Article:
asbestos, vinyl floors
Photo: Russell Kaye
Asbestos found in the vinyl floor tiles at the TOH TV project house means a state-licensed (and well-protected) abatement crew must do the removal.
From the outside the house looks innocuous enough: a typical two-family with a sweet little white porch and stucco siding scribbled with colorful lines of ivy. But wait a second—why is that guy going in the front door wearing a white Tyvek suit? And why is there tightly taped, double-thick plastic sealing off the kitchen from the rest of the interior?

You might not expect the removal of a 1950s vinyl floor—one step in the renovation of This Old House's East Boston project house to require a crew in spacesuits and dual-filter respirators. But then, most people don't expect their old floor to be loaded with asbestos.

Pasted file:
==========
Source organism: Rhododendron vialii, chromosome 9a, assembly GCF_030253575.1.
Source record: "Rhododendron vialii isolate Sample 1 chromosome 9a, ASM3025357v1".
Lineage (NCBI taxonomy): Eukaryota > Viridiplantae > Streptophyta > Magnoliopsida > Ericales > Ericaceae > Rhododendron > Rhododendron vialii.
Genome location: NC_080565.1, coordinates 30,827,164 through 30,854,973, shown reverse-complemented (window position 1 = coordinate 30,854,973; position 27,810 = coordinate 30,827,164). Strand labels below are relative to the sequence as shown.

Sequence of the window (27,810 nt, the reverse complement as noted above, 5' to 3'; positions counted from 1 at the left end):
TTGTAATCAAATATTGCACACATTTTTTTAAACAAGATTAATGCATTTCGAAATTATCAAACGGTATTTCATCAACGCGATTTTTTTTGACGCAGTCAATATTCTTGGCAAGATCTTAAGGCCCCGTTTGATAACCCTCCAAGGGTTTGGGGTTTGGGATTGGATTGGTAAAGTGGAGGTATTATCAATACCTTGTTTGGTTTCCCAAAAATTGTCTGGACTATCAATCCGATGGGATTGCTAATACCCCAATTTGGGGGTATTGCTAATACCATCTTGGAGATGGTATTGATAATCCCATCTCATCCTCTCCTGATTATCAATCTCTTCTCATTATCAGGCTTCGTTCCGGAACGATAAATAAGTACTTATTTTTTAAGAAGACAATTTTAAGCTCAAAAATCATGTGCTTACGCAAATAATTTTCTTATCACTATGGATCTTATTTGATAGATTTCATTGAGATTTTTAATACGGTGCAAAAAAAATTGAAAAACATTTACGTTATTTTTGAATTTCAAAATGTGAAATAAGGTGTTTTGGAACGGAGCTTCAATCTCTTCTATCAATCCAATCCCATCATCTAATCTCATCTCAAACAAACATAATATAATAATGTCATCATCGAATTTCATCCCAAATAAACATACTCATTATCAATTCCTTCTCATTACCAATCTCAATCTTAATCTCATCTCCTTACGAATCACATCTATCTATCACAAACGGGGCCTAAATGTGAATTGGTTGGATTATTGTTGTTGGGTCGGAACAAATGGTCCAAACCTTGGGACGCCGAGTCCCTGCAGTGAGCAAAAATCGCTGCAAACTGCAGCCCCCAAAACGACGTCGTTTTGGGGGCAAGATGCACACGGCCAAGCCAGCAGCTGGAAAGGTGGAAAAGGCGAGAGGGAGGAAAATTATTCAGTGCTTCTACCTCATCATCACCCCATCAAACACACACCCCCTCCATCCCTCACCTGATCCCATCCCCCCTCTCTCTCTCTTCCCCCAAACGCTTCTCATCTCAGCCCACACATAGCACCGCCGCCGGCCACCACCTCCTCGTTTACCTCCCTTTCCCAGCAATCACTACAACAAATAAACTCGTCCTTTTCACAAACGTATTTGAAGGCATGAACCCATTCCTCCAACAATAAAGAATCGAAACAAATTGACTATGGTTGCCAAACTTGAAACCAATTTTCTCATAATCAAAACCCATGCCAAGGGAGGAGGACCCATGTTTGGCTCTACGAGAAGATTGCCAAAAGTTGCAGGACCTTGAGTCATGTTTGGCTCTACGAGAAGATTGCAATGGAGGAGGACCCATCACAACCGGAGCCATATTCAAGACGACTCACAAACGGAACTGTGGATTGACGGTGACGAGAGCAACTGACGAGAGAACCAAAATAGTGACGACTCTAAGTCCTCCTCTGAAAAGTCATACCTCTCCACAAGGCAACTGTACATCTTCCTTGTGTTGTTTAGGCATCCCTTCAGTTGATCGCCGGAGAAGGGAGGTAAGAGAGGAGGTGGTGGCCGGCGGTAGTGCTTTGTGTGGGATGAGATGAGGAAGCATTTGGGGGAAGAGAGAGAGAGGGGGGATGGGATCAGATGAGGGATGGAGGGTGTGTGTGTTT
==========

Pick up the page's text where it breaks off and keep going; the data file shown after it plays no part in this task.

Along with lead and mold, asbestos is one of three big household health threats that can become even bigger when disturbed or exposed during a renovation. And while having any one of these can be bad for you, so can getting rid of it. "We've seen all kinds of materials being used to remove contaminated products, some of which introduce new contaminations," says Gary Bayne, hazardous materials expert at the University of California, Berkeley.

Responsible abatement pros, and less-toxic chemicals and methods, can help you achieve your goal of a healthier home. Here's what you should know if you discover any of these problems in your house.

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